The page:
Natural cleaners are great to use around the home, but can’t be used for everything.
Do you really need to reach for the chemical-laden household cleaner, when lemons, vinegar and bicarbonate of soda could do some of the jobs just as well?
TV’s ‘Queen of Clean’ Lynsey Crombie says: “I go for white wine vinegar because it makes a stronger cleaning product. It’s great for combatting mould in the bathroom, limescale on the taps or showerhead and for doing glass and windows.
“It’s also great as an odour-buster. It might smell of vinegar for a while, but that smell will disperse and break down other odours.
“Lemons are great for making a multipurpose cleaner, they’re great for limescale and for shining. You get a good shine from a lemon and they leave your home smelling gorgeous.”
Her new book, The Easy Life, offers a wealth of tips on quick ways to clean your home. Here she suggests how simple things you probably have around the house can help.
Which vinegar to use?
There are dozens of different types of vinegar, most of them are made using a double fermentation process. The only exception is white vinegar, which is usually made of lab-produced acetic acid and water; this makes it a lot more acidic than other types of vinegar. The acidic property is what makes it such a potent cleaner. White vinegar can be too strong for some types of cleaning, so you may need to dilute it with water - or go with something milder such as apple cider vinegar.
Due to its acidity, white vinegar can bust through some sticky build-ups with ease. It can dissolve soap scum, brines left by hard water, and that glue residue left behind when you remove a sticker. It's also great on glass and mirrors, no-wax floors and gives an extra-clean shine to wood panelling and kitchen cabinets.
Many day-to-day stains we acquire, such as sweat marks or grass stains, are slightly acidic and will fade or disappear when another acid, such as vinegar, is added. But be wary of using a strong vinegar mixture on delicate fabrics as this can stain it further.
There are other surfaces around the home where vinegar may do more harm than good - for example, it can scratch natural stone such as granite or marble.
And remember, it may be great for tackling mould and mildew but it is not an approved disinfectant as there's no evidence it can defeat some of the most harmful pathogens that lurk in the home, such as salmonella.
Here are Lynsey Crombie’s 10 tips for using natural cleaners:
1. Hide fridge smells
Put a small dish of bicarbonate of soda in the back of your fridge, which will soak up food smells and is particularly good if you’ve had an Indian dish or fish.
2. Keep your dishwasher fresh
Wipe down seals around the dishwasher door with a solution of 50 per cent white wine vinegar, 20 per cent neat lemon juice and 30 per cent water. Put the solution in a spray bottle so you can use it for other cleaning jobs. After rinsing your dishwasher filter, run a rinse cycle using lemon juice.
3. Spritz your microwave
Place four slices of lemon into a microwave-safe bowl of water and cook on high for three minutes. The steam from the water should loosen stuck-on bits of food and grease, then all you have to do is wipe it clean with a damp cloth. And it should leave your microwave smelling fresh.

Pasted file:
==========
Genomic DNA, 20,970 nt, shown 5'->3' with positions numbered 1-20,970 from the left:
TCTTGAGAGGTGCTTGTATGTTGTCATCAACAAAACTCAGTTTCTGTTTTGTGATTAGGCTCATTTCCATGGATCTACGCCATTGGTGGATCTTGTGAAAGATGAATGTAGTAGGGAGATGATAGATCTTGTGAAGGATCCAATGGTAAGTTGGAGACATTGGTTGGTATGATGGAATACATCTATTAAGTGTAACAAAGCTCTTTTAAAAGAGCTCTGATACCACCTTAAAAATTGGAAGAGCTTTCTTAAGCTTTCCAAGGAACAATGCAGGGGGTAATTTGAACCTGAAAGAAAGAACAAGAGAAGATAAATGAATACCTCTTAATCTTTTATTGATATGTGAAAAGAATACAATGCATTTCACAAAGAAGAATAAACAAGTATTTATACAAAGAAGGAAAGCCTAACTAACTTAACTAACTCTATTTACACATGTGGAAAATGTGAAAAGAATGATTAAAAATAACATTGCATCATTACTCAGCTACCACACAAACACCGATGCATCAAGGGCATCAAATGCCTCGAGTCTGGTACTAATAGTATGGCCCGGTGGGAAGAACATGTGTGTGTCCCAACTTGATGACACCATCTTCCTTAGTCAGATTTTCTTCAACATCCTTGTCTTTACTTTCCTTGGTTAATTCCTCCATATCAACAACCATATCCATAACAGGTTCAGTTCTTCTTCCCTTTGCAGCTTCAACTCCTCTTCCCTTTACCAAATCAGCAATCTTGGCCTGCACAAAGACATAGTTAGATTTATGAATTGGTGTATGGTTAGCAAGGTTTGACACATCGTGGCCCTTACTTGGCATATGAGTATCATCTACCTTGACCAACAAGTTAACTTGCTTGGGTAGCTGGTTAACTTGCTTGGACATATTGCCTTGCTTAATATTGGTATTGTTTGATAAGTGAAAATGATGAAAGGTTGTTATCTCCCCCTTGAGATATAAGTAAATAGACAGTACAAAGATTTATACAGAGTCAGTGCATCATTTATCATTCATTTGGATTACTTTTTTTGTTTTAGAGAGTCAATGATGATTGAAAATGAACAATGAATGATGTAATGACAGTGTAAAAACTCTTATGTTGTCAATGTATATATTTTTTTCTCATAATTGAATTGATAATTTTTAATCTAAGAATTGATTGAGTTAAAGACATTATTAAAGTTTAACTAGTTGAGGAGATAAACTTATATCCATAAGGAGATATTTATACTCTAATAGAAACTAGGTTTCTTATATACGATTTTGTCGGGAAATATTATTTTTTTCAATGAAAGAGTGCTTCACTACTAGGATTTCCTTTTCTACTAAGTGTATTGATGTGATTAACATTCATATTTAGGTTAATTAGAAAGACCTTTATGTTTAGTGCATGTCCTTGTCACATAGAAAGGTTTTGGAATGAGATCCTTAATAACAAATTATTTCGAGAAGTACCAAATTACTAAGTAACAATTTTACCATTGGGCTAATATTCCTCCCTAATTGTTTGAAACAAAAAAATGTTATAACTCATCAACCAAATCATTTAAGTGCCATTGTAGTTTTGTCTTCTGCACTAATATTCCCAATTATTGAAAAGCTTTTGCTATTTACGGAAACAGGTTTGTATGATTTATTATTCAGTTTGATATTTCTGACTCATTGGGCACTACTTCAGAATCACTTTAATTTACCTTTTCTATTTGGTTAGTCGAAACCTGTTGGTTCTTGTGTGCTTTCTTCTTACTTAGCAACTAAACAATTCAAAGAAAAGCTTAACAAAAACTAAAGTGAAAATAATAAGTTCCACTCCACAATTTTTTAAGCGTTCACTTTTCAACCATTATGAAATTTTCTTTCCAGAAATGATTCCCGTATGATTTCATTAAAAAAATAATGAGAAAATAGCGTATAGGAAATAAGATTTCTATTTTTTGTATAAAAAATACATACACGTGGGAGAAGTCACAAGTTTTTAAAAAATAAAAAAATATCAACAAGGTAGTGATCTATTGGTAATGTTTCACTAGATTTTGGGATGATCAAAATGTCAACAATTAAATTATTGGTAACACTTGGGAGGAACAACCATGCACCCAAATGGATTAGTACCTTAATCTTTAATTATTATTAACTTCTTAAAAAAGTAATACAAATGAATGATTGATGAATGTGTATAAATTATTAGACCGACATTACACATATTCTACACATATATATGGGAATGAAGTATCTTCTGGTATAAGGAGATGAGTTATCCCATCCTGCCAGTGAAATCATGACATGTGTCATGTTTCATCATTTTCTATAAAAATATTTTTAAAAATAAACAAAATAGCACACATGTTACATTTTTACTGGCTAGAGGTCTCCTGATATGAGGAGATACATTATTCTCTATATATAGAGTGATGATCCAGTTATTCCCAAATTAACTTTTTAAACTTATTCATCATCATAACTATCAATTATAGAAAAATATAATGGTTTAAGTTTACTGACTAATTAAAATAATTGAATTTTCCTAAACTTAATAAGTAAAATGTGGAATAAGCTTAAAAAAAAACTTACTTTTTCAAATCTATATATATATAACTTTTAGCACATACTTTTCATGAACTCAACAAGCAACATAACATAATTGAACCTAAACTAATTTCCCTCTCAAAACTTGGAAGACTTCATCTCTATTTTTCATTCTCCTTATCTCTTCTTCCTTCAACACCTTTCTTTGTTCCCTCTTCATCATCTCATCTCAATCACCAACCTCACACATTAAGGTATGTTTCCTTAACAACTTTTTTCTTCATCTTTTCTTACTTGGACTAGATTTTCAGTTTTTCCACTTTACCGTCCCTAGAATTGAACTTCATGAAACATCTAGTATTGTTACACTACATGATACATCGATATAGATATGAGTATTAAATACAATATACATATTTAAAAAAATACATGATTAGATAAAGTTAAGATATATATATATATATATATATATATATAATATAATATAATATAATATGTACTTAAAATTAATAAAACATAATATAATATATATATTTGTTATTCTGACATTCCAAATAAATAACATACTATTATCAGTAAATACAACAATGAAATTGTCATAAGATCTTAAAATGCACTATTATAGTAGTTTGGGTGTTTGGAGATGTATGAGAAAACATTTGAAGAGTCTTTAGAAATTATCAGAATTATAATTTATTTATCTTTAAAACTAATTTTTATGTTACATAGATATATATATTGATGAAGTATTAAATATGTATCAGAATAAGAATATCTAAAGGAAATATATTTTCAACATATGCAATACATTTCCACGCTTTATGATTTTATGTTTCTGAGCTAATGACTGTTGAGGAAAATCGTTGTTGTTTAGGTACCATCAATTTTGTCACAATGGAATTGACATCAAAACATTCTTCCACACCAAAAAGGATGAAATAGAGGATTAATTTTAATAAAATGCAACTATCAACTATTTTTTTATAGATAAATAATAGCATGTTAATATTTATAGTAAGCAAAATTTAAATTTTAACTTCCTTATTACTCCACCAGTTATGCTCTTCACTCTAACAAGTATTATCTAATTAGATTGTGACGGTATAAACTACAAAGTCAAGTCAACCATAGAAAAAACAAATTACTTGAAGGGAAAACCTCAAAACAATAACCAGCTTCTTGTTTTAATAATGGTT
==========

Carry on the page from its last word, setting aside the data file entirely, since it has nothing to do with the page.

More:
4. Blitz bathroom grime
Mould and mildew spread faster in humid conditions, especially in the bathroom. Spray patches of mould with neat white wine vinegar, leave for 30 minutes then rinse. The mould should disappear without the need for scrubbing.
5. Wash your washing machine
To keep it fresh, run a quick cycle with white wine vinegar weekly, which should neutralise smells and keep mould build-up at bay.
Bicarbonate of soda is great to use with your laundry. Pop a spoonful of bicarb soda into liquid detergent when doing a white load, spin it around a bit and it will bring your whites up beautifully.
6. Create a glass and window cleaner
Use 20ml white wine vinegar, 10ml lemon juice and fill the rest of a 500ml spray bottle with water. Shake and it’s ready to use. It will clean mirrors, mirrored furniture, windows and even metal taps.
7. Unclog kitchen drains
Sprinkle bicarbonate of soda into the drain, then pour down some white wine vinegar. Cover the plughole with a wet cloth while the two react with one another to clean the drain. Wait five minutes and run hot water to clear it.
8. Perk up wooden chopping boards
If they are looking a little tired, you can perk them up using half a lemon and some salt.
9. Care for your cupboards
Cleaning the inside of your kitchen cupboards may be something you dread, but after you’ve taken everything out, a diluted vinegar solution should make light work of disinfecting sticky surfaces.
10. Clean burnt pots and pans
If food gets burnt onto the bottom of your pot or pan, fix it quickly without having to scrub it forever. Simply add one cup of warm water and one cup of vinegar into the pot or pan. Then add two to four tablespoons of baking soda and let it all soak for a few minutes. Pour out the mixture into the sink, use a sponge to wipe away any residue left and then rinse and wash as usual.
Do you use natural cleaning products around the home?
- With PA
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